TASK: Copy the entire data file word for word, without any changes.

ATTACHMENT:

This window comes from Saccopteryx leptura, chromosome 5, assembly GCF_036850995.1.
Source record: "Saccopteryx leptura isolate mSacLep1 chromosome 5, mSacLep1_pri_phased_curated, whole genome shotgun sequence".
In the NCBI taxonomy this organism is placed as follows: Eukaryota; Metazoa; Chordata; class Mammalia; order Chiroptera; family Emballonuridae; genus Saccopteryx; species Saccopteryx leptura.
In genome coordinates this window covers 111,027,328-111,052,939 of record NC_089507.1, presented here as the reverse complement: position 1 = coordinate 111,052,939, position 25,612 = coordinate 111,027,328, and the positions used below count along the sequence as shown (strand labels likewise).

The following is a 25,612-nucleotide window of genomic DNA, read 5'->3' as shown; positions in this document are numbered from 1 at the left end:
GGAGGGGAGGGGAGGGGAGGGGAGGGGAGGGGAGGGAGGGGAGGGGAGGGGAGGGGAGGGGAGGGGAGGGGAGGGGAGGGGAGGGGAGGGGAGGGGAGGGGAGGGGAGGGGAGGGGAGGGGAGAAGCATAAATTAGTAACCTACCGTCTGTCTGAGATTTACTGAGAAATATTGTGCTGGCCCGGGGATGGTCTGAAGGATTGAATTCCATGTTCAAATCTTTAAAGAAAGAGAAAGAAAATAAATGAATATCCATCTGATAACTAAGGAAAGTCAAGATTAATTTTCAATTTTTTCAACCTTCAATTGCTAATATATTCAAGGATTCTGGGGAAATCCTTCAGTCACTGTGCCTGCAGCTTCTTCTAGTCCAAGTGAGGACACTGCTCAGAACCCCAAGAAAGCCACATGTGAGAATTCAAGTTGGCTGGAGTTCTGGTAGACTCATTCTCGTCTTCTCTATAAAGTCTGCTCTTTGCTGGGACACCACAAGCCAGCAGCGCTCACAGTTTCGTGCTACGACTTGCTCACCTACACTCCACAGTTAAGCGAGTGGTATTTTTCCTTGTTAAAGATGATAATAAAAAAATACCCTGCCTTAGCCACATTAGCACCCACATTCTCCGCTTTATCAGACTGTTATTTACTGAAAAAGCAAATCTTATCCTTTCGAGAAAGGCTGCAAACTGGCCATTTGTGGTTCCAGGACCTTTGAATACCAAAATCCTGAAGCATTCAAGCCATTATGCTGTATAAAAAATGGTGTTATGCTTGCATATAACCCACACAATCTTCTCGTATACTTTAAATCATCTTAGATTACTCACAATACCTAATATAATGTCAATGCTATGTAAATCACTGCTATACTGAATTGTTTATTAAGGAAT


This window comes from Saccopteryx leptura, chromosome 5, assembly GCF_036850995.1.
Source record: "Saccopteryx leptura isolate mSacLep1 chromosome 5, mSacLep1_pri_phased_curated, whole genome shotgun sequence".
In the NCBI taxonomy this organism is placed as follows: Eukaryota; Metazoa; Chordata; class Mammalia; order Chiroptera; family Emballonuridae; genus Saccopteryx; species Saccopteryx leptura.
In genome coordinates this window covers 111,027,328-111,052,939 of record NC_089507.1, presented here as the reverse complement: position 1 = coordinate 111,052,939, position 25,612 = coordinate 111,027,328, and the positions used below count along the sequence as shown (strand labels likewise).

The following is a 25,612-nucleotide window of genomic DNA, read 5'->3' as shown; positions in this document are numbered from 1 at the left end:
GGAGGGGAGGGGAGGGGAGGGGAGGGGAGGGGAGGGAGGGGAGGGGAGGGGAGGGGAGGGGAGGGGAGGGGAGGGGAGGGGAGGGGAGGGGAGGGGAGGGGAGGGGAGGGGAGGGGAGGGGAGAAGCATAAATTAGTAACCTACCGTCTGTCTGAGATTTACTGAGAAATATTGTGCTGGCCCGGGGATGGTCTGAAGGATTGAATTCCATGTTCAAATCTTTAAAGAAAGAGAAAGAAAATAAATGAATATCCATCTGATAACTAAGGAAAGTCAAGATTAATTTTCAATTTTTTCAACCTTCAATTGCTAATATATTCAAGGATTCTGGGGAAATCCTTCAGTCACTGTGCCTGCAGCTTCTTCTAGTCCAAGTGAGGACACTGCTCAGAACCCCAAGAAAGCCACATGTGAGAATTCAAGTTGGCTGGAGTTCTGGTAGACTCATTCTCGTCTTCTCTATAAAGTCTGCTCTTTGCTGGGACACCACAAGCCAGCAGCGCTCACAGTTTCGTGCTACGACTTGCTCACCTACACTCCACAGTTAAGCGAGTGGTATTTTTCCTTGTTAAAGATGATAATAAAAAAATACCCTGCCTTAGCCACATTAGCACCCACATTCTCCGCTTTATCAGACTGTTATTTACTGAAAAAGCAAATCTTATCCTTTCGAGAAAGGCTGCAAACTGGCCATTTGTGGTTCCAGGACCTTTGAATACCAAAATCCTGAAGCATTCAAGCCATTATGCTGTATAAAAAATGGTGTTATGCTTGCATATAACCCACACAATCTTCTCGTATACTTTAAATCATCTTAGATTACTCACAATACCTAATATAATGTCAATGCTATGTAAATCACTGCTATACTGAATTGTTTATTAAGGAAT